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Posted: February 1, 2008

How some solids mimic liquids on nanoscale

(Nanowerk News) A University of Waterloo physics and astronomy research team, in a paper to be published Friday in Science Magazine, shows how some solids behave like liquids on the nanoscale.
The UW researchers, professor James Forrest and then-graduate student Zahra Fakhraai, take a major step forward in discovering how to measure polymer substances using nanoscale technology.
They explore the properties of the large class of natural and synthetic materials on the nanoscale. Their work, appearing in the Feb. 1 issue of the prestigious international journal of original research, is entitled Measuring the Surface Dynamics of Glassy Polymers.
Nanoscale technology involves techniques used to manipulate matter at the scale of atoms and molecules. A nanometre (nm) equals one billionth of a metre. In comparison, one human hair is about 80,000 nm thick.
"We are examining the question of what are the properties of materials on the nanoscale," says Forrest, an expert on the physics of soft materials and polymer thin films. "As technology pushes further and further into the nano domain, this question becomes increasingly important."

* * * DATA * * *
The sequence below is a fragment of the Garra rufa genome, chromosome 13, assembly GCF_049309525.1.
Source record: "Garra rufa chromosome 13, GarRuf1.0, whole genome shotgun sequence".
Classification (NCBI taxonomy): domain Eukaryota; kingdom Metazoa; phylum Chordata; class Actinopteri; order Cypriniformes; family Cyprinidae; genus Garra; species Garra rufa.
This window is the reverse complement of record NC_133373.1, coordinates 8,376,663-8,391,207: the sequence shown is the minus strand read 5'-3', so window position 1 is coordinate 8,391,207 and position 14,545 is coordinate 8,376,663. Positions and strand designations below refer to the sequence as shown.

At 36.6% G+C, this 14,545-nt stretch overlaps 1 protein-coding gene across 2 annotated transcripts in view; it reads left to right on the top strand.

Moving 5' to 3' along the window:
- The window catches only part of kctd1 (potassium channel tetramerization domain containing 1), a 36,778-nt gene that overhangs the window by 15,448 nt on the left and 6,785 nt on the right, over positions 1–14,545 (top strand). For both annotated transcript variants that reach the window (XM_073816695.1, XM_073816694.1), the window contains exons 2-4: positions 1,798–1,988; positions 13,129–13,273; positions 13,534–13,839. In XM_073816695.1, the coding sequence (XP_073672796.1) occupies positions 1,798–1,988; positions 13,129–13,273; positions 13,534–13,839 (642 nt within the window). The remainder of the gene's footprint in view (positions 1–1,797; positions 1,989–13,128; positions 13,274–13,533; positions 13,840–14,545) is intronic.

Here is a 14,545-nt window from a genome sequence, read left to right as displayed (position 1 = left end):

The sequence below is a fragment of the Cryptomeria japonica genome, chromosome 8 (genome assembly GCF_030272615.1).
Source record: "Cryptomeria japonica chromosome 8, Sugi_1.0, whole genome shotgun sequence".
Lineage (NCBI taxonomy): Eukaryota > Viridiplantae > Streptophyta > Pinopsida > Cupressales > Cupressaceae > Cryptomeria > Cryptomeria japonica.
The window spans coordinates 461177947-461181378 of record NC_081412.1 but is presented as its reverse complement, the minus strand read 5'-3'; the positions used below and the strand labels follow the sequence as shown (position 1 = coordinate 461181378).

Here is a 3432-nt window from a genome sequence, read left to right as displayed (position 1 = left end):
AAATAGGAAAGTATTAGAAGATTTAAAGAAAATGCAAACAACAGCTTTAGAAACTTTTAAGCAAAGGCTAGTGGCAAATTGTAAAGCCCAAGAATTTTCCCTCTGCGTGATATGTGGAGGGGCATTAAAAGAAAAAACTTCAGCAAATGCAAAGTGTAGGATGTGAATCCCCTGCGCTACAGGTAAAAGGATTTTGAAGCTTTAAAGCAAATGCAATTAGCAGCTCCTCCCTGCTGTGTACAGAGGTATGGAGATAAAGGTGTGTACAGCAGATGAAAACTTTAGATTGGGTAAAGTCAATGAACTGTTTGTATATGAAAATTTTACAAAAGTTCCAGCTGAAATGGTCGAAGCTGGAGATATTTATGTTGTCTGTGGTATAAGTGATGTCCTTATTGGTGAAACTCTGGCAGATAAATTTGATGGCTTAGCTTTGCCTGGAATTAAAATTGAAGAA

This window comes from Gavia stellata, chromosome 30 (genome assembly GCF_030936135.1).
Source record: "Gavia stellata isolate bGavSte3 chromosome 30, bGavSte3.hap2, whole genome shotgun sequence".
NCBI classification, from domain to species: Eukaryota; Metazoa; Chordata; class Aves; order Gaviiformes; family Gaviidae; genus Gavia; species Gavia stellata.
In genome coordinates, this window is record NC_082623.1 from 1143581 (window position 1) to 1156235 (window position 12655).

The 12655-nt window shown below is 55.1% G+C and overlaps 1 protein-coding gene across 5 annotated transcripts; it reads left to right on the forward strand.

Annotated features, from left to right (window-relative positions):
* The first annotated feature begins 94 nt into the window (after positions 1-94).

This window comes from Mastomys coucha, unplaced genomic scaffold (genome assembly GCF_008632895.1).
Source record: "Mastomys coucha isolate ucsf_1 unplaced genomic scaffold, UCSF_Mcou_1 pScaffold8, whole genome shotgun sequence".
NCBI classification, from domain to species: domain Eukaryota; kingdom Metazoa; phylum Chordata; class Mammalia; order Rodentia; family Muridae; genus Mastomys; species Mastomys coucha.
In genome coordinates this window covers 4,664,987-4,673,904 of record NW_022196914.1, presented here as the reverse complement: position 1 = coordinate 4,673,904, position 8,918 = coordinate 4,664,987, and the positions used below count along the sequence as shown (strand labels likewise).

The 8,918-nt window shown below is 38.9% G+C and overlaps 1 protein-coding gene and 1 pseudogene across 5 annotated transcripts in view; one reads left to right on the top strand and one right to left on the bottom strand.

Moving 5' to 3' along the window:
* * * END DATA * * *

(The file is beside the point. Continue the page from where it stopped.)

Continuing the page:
In other words, scientists know the bulk properties of materials, such as gold or polystyrene (a strong plastic used to make Styrofoam). But it does not mean that if they measure a nanometre-sized sample, or examine with a technique capable of nanometre resolution, they will see the same thing.
The UW paper explores the first few nanometres of a polystyrene surface. The researchers have developed a technique to look at the dynamical properties of this near surface region with nanometre resolution.
They found that even when the bulk of the material becomes solid, the surface behaves essentially liquid-like. This discovery has huge implications in polymer processing or in any application (such as nanolithography), where very thin polymer films are used.
"The cute thing about the technique is that the actual ideas behind it are almost 500 years old, and even though this has been an outstanding problem and studied in detail for over a decade without resolution, no one had yet thought of this very simple experiment," Forrest says.
Source: University of Waterloo
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